Next up is an assessment with Real Madrid’s former fitness coach assistant, Simone.  A healthy adult should be able to manage 30 minutes of exercise a day but after just 12 minutes, Shaun is unable to continue.  Two minutes later he is followed by Russell, with Sherrie close behind.  While the celebrities struggle, June, the oldest of all eight, keeps going. The experts are impressed.
 
The group then head off to the spa for a very unusual treatment, a snail facial.  Snail slime is a natural source of glycoprotein enzymes and collagen, which research has shown reduces wrinkling and skin damage.  Roy is not impressed: “It was not nice.  The snails kept on falling off my face.” 
 
Sherrie decides she needs something a little more intense and opts for facial threading where dissolvable plastic barbs are injected under the skin with hydrating vitamins and antioxidants, stimulating collagen production to tighten her face.  The treatment is sore and afterwards she is red and swollen but delighted with the results.  Sherrie says: “My face age is exactly the same as my age.  I don’t want it to be my age, I want it to be younger.” 
 
At the end of their first day the celebrities decide to defy the new rules and reward themselves with a drink from the bar.  They are swiftly caught by Thor who is appalled at their lack of commitment: “They’re just diving into their old patterns so this is not going to work.  Hopefully they’ll just listen and obey me and my instructions.”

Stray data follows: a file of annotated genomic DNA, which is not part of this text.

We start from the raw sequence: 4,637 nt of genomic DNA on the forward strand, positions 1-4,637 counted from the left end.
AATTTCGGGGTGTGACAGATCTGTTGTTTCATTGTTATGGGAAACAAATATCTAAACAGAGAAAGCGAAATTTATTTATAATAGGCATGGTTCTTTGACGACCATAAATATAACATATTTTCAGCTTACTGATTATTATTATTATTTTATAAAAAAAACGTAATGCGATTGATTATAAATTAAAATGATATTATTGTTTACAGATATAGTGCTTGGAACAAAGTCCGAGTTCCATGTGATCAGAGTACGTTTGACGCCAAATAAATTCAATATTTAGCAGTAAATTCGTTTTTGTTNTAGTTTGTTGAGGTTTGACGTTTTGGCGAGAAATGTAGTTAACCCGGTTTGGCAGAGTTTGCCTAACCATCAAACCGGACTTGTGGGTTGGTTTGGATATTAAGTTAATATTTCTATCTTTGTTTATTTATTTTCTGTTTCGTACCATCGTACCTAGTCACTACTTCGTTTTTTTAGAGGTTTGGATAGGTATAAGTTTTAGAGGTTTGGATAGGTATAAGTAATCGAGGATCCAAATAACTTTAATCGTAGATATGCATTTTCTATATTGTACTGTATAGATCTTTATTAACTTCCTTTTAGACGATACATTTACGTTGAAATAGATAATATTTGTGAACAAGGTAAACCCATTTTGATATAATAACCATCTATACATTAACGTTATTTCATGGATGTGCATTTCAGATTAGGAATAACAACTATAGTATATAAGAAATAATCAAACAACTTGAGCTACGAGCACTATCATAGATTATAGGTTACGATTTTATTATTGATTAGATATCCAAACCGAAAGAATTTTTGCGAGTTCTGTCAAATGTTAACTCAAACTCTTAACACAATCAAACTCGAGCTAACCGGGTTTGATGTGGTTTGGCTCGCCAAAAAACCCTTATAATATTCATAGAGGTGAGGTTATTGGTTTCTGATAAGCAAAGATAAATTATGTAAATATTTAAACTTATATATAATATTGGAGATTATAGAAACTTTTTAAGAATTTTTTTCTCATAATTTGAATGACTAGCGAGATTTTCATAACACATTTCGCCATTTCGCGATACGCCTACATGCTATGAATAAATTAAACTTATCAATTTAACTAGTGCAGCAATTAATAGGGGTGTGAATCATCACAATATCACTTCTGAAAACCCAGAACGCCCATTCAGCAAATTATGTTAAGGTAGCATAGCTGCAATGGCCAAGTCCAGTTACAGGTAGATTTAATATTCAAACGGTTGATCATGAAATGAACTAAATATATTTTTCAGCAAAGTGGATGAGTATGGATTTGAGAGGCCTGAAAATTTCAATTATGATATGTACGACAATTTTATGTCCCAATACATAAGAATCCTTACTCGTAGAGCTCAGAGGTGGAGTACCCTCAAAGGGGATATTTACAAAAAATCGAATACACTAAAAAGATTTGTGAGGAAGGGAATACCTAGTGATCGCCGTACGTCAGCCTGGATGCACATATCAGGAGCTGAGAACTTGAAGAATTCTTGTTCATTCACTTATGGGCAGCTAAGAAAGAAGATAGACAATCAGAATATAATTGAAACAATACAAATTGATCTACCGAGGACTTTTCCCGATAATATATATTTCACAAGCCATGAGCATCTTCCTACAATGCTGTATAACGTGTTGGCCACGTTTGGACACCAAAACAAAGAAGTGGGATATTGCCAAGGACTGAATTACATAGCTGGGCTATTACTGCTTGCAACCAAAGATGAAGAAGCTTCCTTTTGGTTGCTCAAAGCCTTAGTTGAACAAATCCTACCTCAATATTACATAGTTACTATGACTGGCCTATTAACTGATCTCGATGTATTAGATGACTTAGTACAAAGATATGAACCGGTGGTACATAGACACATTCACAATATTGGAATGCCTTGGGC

As the second day dawns, Shaun, Claire, Roy, Russell and Sandra discover that Thor has arranged for them to have a coffee enema.  Everyone is nervous and Sandra flatly refuses to have the treatment.  As the enema gets going, Roy says: “Feels like a garden hose to tell you the truth.  I’ll never look at coffee in the same light again.” 
 
Shaun says: “Here we go. Oooh, Jesus!”
 
June meets with Professor Philp to discuss how she can reduce her body age.  She is significantly underweight and has smoked for 72 years.  Professor Philp tries to convince her to give up the cigarettes to help with her weight gain and overall health but June resists: “I could give it up if I really wanted to. I’ve done it before.  But you’ve got to want to.  I’m sorry because I know you are asking me this for my own good.  But you can see the stubbornness sitting here before you and I’m very sorry to have to disappoint you.”
 
The next day it’s time for an exercise session.  Three of the group are excused with sick notes and Shaun is hoping to join them.  Simone is very disappointed.  Shaun’s tests showed he has the body of a 75-year-old geriatric.  Unless he can exercise, it will only get worse.   
 
The group also take part in Laughter Therapy.  Professor Ian explains that laughter exercises the cardiovascular system, lowers blood pressure, reduces stress, produces happy hormone in the brain and is good for the stomach.  Shaun says: “And then some more men in white coats will take us all away.”
 
June also shares her top tip with the group, Tibetan yoga.  She even provides them with a demonstration.  Professor Philp says: “I think she’s an amazing example of a 90-year-old person countering the myths of how an old person should be and shows how vital old people can be.”